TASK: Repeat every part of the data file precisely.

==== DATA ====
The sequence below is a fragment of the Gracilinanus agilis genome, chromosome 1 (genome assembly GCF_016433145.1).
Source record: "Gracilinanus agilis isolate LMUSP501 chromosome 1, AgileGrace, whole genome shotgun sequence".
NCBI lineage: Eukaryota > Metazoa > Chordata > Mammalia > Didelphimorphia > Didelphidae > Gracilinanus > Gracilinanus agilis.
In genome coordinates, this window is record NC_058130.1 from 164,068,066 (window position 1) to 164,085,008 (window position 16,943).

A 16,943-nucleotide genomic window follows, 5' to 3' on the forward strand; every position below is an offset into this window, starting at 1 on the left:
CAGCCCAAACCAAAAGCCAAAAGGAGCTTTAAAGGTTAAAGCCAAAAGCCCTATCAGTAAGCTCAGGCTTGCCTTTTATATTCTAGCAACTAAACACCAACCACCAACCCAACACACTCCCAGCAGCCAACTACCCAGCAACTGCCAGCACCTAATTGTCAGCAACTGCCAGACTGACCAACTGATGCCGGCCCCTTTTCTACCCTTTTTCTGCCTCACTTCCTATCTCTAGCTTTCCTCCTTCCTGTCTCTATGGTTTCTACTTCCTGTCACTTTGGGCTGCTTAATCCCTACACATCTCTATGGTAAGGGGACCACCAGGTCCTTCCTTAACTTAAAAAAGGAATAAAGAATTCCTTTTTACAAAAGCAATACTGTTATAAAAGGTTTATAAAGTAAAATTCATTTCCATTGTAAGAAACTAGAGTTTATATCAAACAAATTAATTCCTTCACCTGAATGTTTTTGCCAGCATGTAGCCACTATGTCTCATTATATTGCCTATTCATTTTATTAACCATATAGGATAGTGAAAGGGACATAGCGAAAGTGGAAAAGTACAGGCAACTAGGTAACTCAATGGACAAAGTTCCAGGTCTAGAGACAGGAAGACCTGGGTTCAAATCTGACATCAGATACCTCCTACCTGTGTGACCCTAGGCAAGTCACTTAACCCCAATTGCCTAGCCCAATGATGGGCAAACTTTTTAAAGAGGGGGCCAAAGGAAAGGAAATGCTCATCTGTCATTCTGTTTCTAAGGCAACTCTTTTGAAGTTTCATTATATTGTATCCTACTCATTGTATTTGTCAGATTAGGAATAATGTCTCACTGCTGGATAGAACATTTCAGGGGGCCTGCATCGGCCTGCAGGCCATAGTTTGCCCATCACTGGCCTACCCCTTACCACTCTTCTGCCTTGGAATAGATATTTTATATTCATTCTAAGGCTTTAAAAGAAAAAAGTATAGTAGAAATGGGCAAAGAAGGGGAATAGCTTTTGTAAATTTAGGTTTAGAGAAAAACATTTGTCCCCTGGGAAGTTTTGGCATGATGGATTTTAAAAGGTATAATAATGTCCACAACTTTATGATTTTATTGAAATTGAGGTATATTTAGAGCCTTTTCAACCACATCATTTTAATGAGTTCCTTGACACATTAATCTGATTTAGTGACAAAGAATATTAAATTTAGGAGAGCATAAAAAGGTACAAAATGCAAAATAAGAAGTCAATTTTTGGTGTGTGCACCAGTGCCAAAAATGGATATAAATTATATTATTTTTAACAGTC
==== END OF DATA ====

The sequence below is a fragment of the Gracilinanus agilis genome, chromosome 1 (genome assembly GCF_016433145.1).
Source record: "Gracilinanus agilis isolate LMUSP501 chromosome 1, AgileGrace, whole genome shotgun sequence".
NCBI lineage: Eukaryota > Metazoa > Chordata > Mammalia > Didelphimorphia > Didelphidae > Gracilinanus > Gracilinanus agilis.
In genome coordinates, this window is record NC_058130.1 from 164,068,066 (window position 1) to 164,085,008 (window position 16,943).

A 16,943-nucleotide genomic window follows, 5' to 3' on the forward strand; every position below is an offset into this window, starting at 1 on the left:
CAGCCCAAACCAAAAGCCAAAAGGAGCTTTAAAGGTTAAAGCCAAAAGCCCTATCAGTAAGCTCAGGCTTGCCTTTTATATTCTAGCAACTAAACACCAACCACCAACCCAACACACTCCCAGCAGCCAACTACCCAGCAACTGCCAGCACCTAATTGTCAGCAACTGCCAGACTGACCAACTGATGCCGGCCCCTTTTCTACCCTTTTTCTGCCTCACTTCCTATCTCTAGCTTTCCTCCTTCCTGTCTCTATGGTTTCTACTTCCTGTCACTTTGGGCTGCTTAATCCCTACACATCTCTATGGTAAGGGGACCACCAGGTCCTTCCTTAACTTAAAAAAGGAATAAAGAATTCCTTTTTACAAAAGCAATACTGTTATAAAAGGTTTATAAAGTAAAATTCATTTCCATTGTAAGAAACTAGAGTTTATATCAAACAAATTAATTCCTTCACCTGAATGTTTTTGCCAGCATGTAGCCACTATGTCTCATTATATTGCCTATTCATTTTATTAACCATATAGGATAGTGAAAGGGACATAGCGAAAGTGGAAAAGTACAGGCAACTAGGTAACTCAATGGACAAAGTTCCAGGTCTAGAGACAGGAAGACCTGGGTTCAAATCTGACATCAGATACCTCCTACCTGTGTGACCCTAGGCAAGTCACTTAACCCCAATTGCCTAGCCCAATGATGGGCAAACTTTTTAAAGAGGGGGCCAAAGGAAAGGAAATGCTCATCTGTCATTCTGTTTCTAAGGCAACTCTTTTGAAGTTTCATTATATTGTATCCTACTCATTGTATTTGTCAGATTAGGAATAATGTCTCACTGCTGGATAGAACATTTCAGGGGGCCTGCATCGGCCTGCAGGCCATAGTTTGCCCATCACTGGCCTACCCCTTACCACTCTTCTGCCTTGGAATAGATATTTTATATTCATTCTAAGGCTTTAAAAGAAAAAAGTATAGTAGAAATGGGCAAAGAAGGGGAATAGCTTTTGTAAATTTAGGTTTAGAGAAAAACATTTGTCCCCTGGGAAGTTTTGGCATGATGGATTTTAAAAGGTATAATAATGTCCACAACTTTATGATTTTATTGAAATTGAGGTATATTTAGAGCCTTTTCAACCACATCATTTTAATGAGTTCCTTGACACATTAATCTGATTTAGTGACAAAGAATATTAAATTTAGGAGAGCATAAAAAGGTACAAAATGCAAAATAAGAAGTCAATTTTTGGTGTGTGCACCAGTGCCAAAAATGGATATAAATTATATTATTTTTAACAGTC